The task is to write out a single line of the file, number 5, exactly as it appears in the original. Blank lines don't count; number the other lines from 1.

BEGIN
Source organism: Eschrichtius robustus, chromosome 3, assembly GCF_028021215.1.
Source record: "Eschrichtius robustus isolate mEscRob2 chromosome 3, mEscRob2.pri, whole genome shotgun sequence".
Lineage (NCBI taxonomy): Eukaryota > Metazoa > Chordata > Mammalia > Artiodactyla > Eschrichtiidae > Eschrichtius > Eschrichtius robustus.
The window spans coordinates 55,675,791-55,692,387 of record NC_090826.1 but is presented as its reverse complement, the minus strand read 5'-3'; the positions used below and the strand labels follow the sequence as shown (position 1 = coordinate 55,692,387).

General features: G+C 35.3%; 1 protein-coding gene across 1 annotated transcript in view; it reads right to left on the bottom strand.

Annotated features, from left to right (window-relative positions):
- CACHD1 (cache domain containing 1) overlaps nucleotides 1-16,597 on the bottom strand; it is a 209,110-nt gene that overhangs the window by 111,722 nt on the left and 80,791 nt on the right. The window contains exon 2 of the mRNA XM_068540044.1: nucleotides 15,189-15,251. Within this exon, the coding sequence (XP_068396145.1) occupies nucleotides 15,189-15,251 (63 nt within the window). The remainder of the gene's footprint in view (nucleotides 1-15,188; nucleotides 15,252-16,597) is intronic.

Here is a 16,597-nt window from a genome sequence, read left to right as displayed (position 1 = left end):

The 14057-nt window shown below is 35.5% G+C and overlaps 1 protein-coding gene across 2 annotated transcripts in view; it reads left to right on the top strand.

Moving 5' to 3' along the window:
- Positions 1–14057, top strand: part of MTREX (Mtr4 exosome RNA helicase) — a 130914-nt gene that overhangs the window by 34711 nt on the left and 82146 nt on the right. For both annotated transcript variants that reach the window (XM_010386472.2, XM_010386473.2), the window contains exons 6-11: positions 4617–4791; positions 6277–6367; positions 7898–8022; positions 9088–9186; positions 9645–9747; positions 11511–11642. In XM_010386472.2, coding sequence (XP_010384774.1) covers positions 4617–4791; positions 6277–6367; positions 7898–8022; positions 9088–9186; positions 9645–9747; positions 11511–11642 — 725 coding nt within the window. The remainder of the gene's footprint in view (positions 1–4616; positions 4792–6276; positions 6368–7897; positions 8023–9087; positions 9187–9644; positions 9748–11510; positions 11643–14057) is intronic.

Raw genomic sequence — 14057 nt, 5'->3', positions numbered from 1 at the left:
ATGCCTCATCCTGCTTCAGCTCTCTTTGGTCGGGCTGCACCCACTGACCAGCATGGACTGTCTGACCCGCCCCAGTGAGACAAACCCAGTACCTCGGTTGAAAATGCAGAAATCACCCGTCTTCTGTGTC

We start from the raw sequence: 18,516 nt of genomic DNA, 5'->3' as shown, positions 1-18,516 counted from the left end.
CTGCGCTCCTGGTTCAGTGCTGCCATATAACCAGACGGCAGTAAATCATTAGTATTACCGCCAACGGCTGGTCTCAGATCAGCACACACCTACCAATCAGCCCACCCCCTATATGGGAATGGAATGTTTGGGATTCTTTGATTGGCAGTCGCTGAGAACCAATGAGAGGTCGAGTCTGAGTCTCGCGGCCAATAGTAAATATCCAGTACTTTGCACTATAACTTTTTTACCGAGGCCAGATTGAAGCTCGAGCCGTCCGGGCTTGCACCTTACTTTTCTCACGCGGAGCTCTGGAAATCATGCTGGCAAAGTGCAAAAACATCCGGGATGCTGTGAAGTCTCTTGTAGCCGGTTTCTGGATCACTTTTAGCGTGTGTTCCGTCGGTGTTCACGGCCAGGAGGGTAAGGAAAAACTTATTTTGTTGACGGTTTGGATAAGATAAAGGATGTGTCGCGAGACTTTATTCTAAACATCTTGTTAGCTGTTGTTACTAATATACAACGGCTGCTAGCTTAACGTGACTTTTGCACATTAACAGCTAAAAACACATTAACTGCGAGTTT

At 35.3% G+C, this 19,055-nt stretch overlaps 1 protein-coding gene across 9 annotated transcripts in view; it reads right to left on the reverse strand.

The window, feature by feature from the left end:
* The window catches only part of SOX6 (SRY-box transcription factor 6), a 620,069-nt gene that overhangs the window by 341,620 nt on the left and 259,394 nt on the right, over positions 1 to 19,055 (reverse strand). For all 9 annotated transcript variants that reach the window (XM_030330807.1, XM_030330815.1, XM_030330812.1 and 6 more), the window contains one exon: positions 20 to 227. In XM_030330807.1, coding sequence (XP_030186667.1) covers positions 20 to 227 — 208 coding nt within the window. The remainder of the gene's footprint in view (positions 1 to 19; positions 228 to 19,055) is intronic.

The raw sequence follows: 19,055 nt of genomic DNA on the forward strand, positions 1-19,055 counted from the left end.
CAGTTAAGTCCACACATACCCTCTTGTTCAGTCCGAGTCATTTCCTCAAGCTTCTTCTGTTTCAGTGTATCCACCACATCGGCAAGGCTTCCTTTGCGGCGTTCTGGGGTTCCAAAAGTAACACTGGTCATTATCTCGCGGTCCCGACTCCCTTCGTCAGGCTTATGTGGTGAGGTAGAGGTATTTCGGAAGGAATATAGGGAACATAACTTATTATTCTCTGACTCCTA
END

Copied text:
General features: G+C 35.3%; 1 protein-coding gene across 1 annotated transcript in view; it reads right to left on the bottom strand.